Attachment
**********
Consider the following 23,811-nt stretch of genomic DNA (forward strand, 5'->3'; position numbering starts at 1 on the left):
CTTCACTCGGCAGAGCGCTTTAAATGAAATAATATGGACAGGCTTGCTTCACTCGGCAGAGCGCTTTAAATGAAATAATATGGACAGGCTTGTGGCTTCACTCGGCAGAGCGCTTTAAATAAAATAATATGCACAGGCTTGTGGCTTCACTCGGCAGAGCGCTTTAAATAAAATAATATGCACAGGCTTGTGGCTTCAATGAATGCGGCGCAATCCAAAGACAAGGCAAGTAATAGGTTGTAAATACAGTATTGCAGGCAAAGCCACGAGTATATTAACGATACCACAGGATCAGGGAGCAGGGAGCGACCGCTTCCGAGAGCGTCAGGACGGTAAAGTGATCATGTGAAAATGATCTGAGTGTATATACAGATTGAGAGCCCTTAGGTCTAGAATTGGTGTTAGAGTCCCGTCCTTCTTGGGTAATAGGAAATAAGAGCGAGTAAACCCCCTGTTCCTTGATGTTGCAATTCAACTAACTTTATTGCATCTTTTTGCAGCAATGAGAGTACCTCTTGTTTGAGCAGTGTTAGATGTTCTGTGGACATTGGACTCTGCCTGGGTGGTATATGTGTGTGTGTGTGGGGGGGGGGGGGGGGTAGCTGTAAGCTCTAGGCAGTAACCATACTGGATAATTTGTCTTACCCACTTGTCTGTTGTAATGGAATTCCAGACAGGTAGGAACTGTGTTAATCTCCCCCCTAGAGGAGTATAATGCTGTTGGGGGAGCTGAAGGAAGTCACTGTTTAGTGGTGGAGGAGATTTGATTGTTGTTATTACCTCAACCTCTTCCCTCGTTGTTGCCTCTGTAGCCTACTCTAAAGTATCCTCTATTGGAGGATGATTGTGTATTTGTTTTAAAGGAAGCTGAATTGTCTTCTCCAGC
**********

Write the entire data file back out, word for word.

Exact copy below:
Consider the following 23,811-nt stretch of genomic DNA (forward strand, 5'->3'; position numbering starts at 1 on the left):
CTTCACTCGGCAGAGCGCTTTAAATGAAATAATATGGACAGGCTTGCTTCACTCGGCAGAGCGCTTTAAATGAAATAATATGGACAGGCTTGTGGCTTCACTCGGCAGAGCGCTTTAAATAAAATAATATGCACAGGCTTGTGGCTTCACTCGGCAGAGCGCTTTAAATAAAATAATATGCACAGGCTTGTGGCTTCAATGAATGCGGCGCAATCCAAAGACAAGGCAAGTAATAGGTTGTAAATACAGTATTGCAGGCAAAGCCACGAGTATATTAACGATACCACAGGATCAGGGAGCAGGGAGCGACCGCTTCCGAGAGCGTCAGGACGGTAAAGTGATCATGTGAAAATGATCTGAGTGTATATACAGATTGAGAGCCCTTAGGTCTAGAATTGGTGTTAGAGTCCCGTCCTTCTTGGGTAATAGGAAATAAGAGCGAGTAAACCCCCTGTTCCTTGATGTTGCAATTCAACTAACTTTATTGCATCTTTTTGCAGCAATGAGAGTACCTCTTGTTTGAGCAGTGTTAGATGTTCTGTGGACATTGGACTCTGCCTGGGTGGTATATGTGTGTGTGTGTGGGGGGGGGGGGGGGGTAGCTGTAAGCTCTAGGCAGTAACCATACTGGATAATTTGTCTTACCCACTTGTCTGTTGTAATGGAATTCCAGACAGGTAGGAACTGTGTTAATCTCCCCCCTAGAGGAGTATAATGCTGTTGGGGGAGCTGAAGGAAGTCACTGTTTAGTGGTGGAGGAGATTTGATTGTTGTTATTACCTCAACCTCTTCCCTCGTTGTTGCCTCTGTAGCCTACTCTAAAGTATCCTCTATTGGAGGATGATTGTGTATTTGTTTTAAAGGAAGCTGAATTGTCTTCTCCAGC